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GShock's picture

brewing tea (post #37593)

How do you brew tea?

How is it that Suntea without nearto/boiling water makes decent (not necessarily great) tea?

Would tea "make" if you made it like suntea, but did not put it out in the sun? Is it just the water absorbing into the tea leaves?

Gretchen's picture

(post #37593, reply #1 of 47)

Sun tea in our part of the country becomes very musty soon.


I think tea --for iced  tea--can be made many different ways, but the bottom line is FRESH.


Make it as often as you need it. In the morning.  Make another in the afternoon if you drink that much tea. The "SECRET" is FRESH.  It will never be better than whe it is fresh made.


Make it with hot water out of the tap and drink it.  Oh yeah, make it strong.


Gretchen


Edited 6/23/2009 8:42 pm ET by Gretchen

Gretchen
soupereasy's picture

(post #37593, reply #5 of 47)

Never use hot tap water! Have you ever looked at the inside of your hot water tank?

sally ryan's picture

(post #37593, reply #6 of 47)

Exactly what I was thinking, just recently having had all the lime and calcium removed from my hot water heater!

Gretchen's picture

(post #37593, reply #8 of 47)

Is it poisonous?  ;o)

Gretchen

Gretchen
Jean's picture

(post #37593, reply #11 of 47)

You're afraid of a little lime and calcium?


Sometimes I wonder--why is that Frisbee getting bigger?--and then it hits me.



http://www.thebreastcancersite.com/

A  clear conscience is usually the sign of a bad memory.
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ashleyd's picture

(post #37593, reply #12 of 47)

Only if they're in lumps!


Age is unimportant unless you’re a cheese.

Age is unimportant unless you’re a cheese.

Gretchen's picture

(post #37593, reply #13 of 47)

Exactly!!  ;o)

Gretchen

Gretchen
Jean's picture

(post #37593, reply #14 of 47)

It also collects in the bottom of your teakettle. :)


Sometimes I wonder--why is that Frisbee getting bigger?--and then it hits me.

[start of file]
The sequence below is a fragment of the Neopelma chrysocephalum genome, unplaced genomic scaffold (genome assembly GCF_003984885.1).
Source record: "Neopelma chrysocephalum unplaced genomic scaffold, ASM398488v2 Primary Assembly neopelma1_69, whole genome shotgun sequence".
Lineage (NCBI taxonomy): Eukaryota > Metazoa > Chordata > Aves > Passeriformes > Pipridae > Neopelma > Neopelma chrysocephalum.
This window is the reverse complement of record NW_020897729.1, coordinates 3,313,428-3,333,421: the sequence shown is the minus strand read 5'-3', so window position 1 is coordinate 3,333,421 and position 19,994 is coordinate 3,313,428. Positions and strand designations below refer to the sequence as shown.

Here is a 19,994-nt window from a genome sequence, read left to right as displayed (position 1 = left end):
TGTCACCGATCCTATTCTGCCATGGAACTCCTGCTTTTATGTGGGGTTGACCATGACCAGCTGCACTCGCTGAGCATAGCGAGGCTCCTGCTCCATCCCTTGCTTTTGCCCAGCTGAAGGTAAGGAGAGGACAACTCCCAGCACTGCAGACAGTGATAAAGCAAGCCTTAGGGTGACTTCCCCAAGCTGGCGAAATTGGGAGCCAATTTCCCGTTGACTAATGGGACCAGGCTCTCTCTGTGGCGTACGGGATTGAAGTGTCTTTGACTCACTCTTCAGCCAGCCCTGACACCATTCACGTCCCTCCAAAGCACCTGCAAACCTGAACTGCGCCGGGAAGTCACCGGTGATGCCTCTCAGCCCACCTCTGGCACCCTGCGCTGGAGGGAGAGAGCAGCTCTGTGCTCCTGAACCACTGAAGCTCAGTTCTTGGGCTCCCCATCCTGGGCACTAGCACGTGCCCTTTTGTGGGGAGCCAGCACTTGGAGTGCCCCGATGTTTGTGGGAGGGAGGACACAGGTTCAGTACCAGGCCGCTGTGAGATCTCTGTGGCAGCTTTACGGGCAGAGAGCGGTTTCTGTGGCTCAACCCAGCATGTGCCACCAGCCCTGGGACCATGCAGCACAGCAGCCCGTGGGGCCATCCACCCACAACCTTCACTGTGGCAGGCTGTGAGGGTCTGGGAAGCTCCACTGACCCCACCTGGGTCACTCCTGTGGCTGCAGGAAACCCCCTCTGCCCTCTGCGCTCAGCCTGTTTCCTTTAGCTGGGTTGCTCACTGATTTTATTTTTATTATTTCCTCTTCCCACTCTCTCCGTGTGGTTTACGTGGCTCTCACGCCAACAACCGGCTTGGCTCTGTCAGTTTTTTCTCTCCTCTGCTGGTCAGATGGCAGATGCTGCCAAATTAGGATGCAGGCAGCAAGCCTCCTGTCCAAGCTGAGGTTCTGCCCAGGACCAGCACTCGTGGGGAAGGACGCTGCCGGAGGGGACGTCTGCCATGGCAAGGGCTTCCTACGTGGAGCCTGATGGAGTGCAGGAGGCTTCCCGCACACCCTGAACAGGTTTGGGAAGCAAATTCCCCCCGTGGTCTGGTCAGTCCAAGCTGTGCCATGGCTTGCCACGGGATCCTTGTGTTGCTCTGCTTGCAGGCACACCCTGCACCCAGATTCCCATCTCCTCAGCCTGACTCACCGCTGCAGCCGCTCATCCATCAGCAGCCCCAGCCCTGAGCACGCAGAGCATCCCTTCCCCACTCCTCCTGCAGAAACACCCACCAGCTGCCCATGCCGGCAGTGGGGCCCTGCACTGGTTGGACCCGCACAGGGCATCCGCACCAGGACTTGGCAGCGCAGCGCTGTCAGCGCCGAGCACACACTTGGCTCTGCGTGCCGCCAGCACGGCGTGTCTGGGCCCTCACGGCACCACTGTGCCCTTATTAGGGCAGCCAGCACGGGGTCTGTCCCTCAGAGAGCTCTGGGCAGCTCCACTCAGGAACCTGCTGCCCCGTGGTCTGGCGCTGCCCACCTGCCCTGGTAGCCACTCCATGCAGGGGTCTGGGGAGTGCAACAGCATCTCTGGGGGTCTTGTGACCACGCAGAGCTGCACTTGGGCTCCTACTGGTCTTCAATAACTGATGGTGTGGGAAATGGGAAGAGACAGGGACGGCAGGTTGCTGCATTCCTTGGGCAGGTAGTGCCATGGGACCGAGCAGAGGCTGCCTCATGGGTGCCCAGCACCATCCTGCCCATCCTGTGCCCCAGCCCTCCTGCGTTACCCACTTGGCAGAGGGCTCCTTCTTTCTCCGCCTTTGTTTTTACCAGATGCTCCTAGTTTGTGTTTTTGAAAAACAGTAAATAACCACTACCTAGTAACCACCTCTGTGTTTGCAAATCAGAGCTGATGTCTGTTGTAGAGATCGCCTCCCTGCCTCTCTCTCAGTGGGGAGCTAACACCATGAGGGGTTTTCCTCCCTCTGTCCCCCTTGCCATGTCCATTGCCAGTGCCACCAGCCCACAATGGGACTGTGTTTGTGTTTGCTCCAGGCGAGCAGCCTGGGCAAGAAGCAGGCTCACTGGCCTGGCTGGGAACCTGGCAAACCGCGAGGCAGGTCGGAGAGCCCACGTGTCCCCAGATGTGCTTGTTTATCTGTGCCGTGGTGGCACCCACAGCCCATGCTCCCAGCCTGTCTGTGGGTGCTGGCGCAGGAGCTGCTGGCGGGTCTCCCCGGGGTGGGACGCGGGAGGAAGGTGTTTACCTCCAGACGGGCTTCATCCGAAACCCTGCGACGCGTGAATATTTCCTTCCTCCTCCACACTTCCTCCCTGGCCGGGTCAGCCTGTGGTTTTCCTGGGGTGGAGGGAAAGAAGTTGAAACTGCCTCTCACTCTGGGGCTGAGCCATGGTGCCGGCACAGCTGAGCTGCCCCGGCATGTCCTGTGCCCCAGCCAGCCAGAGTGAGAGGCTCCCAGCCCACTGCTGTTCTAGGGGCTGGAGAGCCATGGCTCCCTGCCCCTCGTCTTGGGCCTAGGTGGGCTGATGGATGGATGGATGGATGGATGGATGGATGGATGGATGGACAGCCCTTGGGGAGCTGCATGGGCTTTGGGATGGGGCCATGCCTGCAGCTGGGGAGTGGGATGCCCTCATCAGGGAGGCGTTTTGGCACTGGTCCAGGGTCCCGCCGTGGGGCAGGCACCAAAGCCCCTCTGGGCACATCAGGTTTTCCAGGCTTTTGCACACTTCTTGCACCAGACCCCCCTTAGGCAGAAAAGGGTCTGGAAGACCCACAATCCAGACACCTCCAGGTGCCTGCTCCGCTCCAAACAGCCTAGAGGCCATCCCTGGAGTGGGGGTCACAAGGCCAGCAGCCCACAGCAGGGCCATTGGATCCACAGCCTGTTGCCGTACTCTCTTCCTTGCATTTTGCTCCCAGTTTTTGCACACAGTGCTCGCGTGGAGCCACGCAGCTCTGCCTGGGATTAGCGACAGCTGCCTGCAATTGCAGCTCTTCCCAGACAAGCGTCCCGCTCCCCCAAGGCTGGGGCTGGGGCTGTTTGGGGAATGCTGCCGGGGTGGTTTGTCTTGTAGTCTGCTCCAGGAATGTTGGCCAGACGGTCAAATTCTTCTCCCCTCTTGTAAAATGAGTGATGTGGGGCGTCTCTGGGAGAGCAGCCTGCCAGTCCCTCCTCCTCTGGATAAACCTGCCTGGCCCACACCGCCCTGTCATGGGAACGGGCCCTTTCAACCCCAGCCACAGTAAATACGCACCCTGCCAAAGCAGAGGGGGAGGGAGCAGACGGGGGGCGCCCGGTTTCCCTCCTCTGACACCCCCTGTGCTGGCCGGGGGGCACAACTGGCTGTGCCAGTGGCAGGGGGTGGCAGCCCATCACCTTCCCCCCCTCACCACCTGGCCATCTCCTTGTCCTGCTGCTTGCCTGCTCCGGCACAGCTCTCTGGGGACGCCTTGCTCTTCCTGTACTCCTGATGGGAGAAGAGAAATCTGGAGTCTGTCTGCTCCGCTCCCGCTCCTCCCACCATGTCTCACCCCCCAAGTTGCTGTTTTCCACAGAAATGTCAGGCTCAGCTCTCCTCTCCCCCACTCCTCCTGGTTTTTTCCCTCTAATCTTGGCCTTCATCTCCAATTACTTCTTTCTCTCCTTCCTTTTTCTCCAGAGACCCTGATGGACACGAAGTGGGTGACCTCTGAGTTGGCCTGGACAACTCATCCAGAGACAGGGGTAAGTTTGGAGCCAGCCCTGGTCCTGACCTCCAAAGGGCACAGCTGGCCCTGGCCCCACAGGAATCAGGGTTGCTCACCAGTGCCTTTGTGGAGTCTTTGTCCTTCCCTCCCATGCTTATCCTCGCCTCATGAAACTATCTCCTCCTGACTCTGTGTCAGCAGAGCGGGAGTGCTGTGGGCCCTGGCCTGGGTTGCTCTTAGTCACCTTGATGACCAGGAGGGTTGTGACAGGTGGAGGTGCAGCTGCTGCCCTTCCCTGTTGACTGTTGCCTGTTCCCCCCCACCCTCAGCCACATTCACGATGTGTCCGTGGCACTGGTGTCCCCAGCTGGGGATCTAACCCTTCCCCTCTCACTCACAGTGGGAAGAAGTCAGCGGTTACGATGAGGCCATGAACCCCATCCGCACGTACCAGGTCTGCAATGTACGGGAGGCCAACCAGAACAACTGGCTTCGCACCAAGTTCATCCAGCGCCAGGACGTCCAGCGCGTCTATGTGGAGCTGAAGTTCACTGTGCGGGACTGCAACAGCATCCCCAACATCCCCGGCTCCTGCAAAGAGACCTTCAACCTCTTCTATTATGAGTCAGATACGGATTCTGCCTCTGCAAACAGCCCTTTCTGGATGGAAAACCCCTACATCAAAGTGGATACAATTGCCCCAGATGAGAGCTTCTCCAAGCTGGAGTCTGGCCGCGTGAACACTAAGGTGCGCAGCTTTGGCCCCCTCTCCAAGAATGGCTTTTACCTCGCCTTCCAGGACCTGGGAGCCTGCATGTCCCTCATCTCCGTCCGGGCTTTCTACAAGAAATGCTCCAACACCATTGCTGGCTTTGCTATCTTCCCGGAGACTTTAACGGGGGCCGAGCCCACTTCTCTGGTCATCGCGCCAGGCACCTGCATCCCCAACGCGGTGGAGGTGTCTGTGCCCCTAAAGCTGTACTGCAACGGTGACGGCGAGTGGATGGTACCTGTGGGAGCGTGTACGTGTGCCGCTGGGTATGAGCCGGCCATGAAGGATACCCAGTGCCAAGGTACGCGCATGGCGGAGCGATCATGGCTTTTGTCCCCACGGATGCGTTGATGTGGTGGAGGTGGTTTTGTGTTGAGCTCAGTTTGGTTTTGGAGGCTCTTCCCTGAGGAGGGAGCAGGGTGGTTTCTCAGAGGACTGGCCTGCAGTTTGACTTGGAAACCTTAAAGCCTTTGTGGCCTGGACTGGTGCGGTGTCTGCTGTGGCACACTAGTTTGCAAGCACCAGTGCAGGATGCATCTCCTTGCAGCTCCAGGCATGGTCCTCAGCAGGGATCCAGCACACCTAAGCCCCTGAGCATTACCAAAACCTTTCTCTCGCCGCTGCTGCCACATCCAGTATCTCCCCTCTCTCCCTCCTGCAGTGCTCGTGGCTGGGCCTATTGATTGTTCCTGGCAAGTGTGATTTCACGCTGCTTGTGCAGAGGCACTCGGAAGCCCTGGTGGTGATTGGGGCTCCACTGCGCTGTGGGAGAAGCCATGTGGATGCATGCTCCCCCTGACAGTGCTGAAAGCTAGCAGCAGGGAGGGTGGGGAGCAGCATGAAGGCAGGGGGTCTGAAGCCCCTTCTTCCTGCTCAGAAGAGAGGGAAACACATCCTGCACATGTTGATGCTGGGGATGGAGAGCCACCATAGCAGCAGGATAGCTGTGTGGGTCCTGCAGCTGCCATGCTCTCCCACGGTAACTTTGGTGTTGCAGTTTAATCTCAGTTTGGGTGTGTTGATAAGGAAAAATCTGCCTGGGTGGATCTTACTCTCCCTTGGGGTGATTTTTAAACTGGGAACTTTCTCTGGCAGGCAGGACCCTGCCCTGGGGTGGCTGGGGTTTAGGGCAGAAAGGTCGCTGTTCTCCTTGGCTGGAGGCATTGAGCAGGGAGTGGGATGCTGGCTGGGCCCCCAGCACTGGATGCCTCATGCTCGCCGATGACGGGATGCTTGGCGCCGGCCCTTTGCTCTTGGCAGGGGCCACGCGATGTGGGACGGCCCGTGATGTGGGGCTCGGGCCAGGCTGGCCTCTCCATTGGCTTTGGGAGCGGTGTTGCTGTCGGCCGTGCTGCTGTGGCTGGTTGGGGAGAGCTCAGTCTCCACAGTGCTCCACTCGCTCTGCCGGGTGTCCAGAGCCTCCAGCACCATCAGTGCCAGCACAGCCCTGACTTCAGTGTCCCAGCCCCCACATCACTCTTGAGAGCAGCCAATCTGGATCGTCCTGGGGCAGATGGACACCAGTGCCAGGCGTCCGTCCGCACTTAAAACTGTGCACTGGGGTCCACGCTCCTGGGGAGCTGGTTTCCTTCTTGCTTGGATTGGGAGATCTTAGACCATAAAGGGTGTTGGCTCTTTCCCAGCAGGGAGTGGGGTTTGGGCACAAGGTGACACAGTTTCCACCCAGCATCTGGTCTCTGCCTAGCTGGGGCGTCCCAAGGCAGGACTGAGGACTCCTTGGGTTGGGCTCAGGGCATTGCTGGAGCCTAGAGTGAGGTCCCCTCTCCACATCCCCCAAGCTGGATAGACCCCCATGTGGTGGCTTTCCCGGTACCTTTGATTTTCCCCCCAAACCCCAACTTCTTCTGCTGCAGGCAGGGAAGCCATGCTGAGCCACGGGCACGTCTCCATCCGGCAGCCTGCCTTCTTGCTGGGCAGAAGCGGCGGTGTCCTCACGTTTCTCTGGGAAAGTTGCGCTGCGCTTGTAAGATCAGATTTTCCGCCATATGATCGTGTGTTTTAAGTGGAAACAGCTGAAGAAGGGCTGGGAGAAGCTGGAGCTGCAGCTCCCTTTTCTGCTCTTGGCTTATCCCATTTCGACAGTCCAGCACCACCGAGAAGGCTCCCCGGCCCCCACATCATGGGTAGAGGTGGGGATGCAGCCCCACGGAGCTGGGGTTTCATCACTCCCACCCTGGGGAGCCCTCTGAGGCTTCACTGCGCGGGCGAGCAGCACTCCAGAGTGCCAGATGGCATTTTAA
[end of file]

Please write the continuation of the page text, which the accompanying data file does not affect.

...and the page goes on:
http://www.thebreastcancersite.com/

A  clear conscience is usually the sign of a bad memory.
http://www.thebreastcancersite.com/
help to provide free mammograms for women in need
soupereasy's picture

(post #37593, reply #21 of 47)

Actually I am more afraid of the sludge and rust.


I prefer my lime to come with green skins and, these days, my calcium to come in the form of a pill! ;)

Fledge's picture

(post #37593, reply #47 of 47)

I agree!  Never use hot tap.  When water districts tap in a new line, all kinds of crap get in there and settles at the bottom of the tank.

You don't scare me


I have an African Grey

You don't scare me

I have an African Grey

Syb's picture

(post #37593, reply #15 of 47)

 

Never use hot tap water!


That's the rule at our house.  We never use hot tap water for cooking. 


When making tea, it is my understanding that you want to start with fresh, cold water...not even the leftover water in the tea kettle.  I don't know where that came from, but that's what I've always done. 

Canuck's picture

(post #37593, reply #16 of 47)

<start with fresh, cold water>


I think that instruction comes from all English grannies and mums. Plus, warm the teapot before filling it. :)

Syb's picture

(post #37593, reply #17 of 47)

By all means, warm the teapot.


I don't have an English granny or mum, but I must have listened to one at some point.

Jean's picture

(post #37593, reply #18 of 47)

I think the idea is to have your water aerated well. That's why you don't want to use what has been sitting in the kettle. Fresh from the tap is best I've heard.


Sometimes I wonder--why is that Frisbee getting bigger?--and then it hits me.



http://www.thebreastcancersite.com/

A  clear conscience is usually the sign of a bad memory.
http://www.thebreastcancersite.com/
help to provide free mammograms for women in need
Gretchen's picture

(post #37593, reply #20 of 47)

Hot tea and iced tea --might not need as stringent rules.  But I don't get any complaints about my iced tea, and do get some compliments.

Gretchen

Gretchen
soupereasy's picture

(post #37593, reply #22 of 47)

Those are our house rules as well.:)

Heather's picture

(post #37593, reply #2 of 47)

>>Would tea "make" if you made it like suntea, but did not put it out in the sun? Is it just the water absorbing into the tea leaves?<<

No!

ashleyd's picture

(post #37593, reply #4 of 47)

Your reaction seems to show that there is still some hope for tea in the US! Good tea is made with boiling water, other ways of brewing it may give a palatable drink (at least to some) but it's not good tea.


Age is unimportant unless you’re a cheese.

Age is unimportant unless you’re a cheese.

Lee's picture

(post #37593, reply #23 of 47)